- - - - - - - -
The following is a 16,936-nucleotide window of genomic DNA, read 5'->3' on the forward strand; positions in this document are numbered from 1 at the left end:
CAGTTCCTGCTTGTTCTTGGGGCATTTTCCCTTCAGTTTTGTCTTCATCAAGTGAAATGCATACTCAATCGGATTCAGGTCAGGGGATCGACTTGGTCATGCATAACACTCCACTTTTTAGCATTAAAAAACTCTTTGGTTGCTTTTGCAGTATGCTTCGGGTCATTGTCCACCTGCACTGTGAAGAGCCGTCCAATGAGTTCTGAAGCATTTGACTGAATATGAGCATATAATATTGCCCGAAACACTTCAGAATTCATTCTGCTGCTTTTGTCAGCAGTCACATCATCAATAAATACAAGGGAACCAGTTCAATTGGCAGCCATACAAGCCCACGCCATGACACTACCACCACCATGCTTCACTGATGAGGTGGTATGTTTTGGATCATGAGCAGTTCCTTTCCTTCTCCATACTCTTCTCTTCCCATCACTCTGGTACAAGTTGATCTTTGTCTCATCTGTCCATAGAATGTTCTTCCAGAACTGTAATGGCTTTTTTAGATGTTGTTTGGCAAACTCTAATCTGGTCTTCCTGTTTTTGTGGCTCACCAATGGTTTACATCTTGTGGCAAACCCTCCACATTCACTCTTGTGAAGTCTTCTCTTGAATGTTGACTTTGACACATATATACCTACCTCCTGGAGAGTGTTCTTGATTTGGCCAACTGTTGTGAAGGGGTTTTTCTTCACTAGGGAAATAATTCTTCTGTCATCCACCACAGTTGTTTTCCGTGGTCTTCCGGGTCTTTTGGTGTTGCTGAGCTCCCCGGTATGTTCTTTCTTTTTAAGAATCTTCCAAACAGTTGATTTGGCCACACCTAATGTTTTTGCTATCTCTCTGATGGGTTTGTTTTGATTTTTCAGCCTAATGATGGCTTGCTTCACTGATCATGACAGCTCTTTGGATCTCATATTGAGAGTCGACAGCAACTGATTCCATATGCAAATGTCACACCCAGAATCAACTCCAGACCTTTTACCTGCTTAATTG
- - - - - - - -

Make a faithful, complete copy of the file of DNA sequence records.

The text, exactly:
The following is a 16,936-nucleotide window of genomic DNA, read 5'->3' on the forward strand; positions in this document are numbered from 1 at the left end:
CAGTTCCTGCTTGTTCTTGGGGCATTTTCCCTTCAGTTTTGTCTTCATCAAGTGAAATGCATACTCAATCGGATTCAGGTCAGGGGATCGACTTGGTCATGCATAACACTCCACTTTTTAGCATTAAAAAACTCTTTGGTTGCTTTTGCAGTATGCTTCGGGTCATTGTCCACCTGCACTGTGAAGAGCCGTCCAATGAGTTCTGAAGCATTTGACTGAATATGAGCATATAATATTGCCCGAAACACTTCAGAATTCATTCTGCTGCTTTTGTCAGCAGTCACATCATCAATAAATACAAGGGAACCAGTTCAATTGGCAGCCATACAAGCCCACGCCATGACACTACCACCACCATGCTTCACTGATGAGGTGGTATGTTTTGGATCATGAGCAGTTCCTTTCCTTCTCCATACTCTTCTCTTCCCATCACTCTGGTACAAGTTGATCTTTGTCTCATCTGTCCATAGAATGTTCTTCCAGAACTGTAATGGCTTTTTTAGATGTTGTTTGGCAAACTCTAATCTGGTCTTCCTGTTTTTGTGGCTCACCAATGGTTTACATCTTGTGGCAAACCCTCCACATTCACTCTTGTGAAGTCTTCTCTTGAATGTTGACTTTGACACATATATACCTACCTCCTGGAGAGTGTTCTTGATTTGGCCAACTGTTGTGAAGGGGTTTTTCTTCACTAGGGAAATAATTCTTCTGTCATCCACCACAGTTGTTTTCCGTGGTCTTCCGGGTCTTTTGGTGTTGCTGAGCTCCCCGGTATGTTCTTTCTTTTTAAGAATCTTCCAAACAGTTGATTTGGCCACACCTAATGTTTTTGCTATCTCTCTGATGGGTTTGTTTTGATTTTTCAGCCTAATGATGGCTTGCTTCACTGATCATGACAGCTCTTTGGATCTCATATTGAGAGTCGACAGCAACTGATTCCATATGCAAATGTCACACCCAGAATCAACTCCAGACCTTTTACCTGCTTAATTG